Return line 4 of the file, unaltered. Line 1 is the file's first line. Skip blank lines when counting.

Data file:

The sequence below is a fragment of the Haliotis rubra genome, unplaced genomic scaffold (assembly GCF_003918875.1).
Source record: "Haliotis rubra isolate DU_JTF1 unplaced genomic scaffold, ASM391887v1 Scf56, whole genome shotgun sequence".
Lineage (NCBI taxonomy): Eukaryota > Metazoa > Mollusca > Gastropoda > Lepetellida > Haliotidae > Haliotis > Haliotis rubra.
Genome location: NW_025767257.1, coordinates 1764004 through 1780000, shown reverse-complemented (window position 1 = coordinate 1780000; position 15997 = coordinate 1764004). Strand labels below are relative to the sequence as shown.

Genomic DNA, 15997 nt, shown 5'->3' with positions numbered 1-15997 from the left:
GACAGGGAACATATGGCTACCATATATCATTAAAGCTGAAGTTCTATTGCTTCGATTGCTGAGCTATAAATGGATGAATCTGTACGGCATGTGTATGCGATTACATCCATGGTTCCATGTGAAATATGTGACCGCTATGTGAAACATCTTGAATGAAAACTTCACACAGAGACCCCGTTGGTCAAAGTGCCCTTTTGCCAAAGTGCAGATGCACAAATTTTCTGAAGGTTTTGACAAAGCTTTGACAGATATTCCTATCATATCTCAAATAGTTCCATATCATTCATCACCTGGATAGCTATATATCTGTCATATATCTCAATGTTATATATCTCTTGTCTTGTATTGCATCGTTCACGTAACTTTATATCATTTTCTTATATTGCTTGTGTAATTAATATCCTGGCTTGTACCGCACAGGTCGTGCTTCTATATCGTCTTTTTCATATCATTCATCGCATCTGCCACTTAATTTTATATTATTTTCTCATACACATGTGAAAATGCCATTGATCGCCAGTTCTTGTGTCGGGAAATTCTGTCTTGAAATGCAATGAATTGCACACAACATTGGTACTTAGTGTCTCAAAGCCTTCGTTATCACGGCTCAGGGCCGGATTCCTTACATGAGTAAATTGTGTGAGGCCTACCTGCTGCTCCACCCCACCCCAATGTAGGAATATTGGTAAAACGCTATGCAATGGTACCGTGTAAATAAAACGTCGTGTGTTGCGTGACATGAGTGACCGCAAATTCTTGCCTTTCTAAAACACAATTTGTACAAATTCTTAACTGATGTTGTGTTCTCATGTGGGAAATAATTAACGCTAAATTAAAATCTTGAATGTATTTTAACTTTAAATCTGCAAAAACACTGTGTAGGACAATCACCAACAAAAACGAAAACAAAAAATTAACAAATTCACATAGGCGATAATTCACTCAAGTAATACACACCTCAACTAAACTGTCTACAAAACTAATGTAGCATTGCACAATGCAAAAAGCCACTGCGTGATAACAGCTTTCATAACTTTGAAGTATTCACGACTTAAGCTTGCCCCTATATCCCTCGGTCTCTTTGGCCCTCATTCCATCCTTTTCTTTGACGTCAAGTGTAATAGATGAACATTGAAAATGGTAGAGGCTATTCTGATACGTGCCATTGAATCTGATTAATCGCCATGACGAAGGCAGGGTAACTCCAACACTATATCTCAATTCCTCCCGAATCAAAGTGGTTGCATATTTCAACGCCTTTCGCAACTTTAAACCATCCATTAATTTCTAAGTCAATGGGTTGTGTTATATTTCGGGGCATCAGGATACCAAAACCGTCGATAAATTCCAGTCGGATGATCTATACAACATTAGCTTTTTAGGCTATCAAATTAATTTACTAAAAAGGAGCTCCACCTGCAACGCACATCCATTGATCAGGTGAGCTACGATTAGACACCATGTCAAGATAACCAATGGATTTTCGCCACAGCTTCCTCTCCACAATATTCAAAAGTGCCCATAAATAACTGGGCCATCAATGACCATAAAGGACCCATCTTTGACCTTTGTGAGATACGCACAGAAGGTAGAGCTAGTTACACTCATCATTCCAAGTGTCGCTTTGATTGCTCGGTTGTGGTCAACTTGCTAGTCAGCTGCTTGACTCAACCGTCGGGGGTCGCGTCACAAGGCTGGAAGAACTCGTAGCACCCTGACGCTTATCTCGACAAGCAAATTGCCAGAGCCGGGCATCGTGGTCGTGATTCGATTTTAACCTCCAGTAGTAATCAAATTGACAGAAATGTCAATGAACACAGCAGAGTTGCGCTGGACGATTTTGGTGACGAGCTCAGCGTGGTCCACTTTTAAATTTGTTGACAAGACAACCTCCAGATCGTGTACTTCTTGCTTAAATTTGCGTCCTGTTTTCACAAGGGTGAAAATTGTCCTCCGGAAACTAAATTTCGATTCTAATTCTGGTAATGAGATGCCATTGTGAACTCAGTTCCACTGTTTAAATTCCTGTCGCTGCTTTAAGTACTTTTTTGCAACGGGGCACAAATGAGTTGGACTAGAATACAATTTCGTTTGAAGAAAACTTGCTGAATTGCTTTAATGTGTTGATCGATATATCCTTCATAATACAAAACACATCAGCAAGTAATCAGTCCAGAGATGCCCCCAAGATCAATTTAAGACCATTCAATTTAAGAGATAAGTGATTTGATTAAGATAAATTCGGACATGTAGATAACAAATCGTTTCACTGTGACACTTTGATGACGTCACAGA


Genome location: NW_025767257.1, coordinates 1764004 through 1780000, shown reverse-complemented (window position 1 = coordinate 1780000; position 15997 = coordinate 1764004). Strand labels below are relative to the sequence as shown.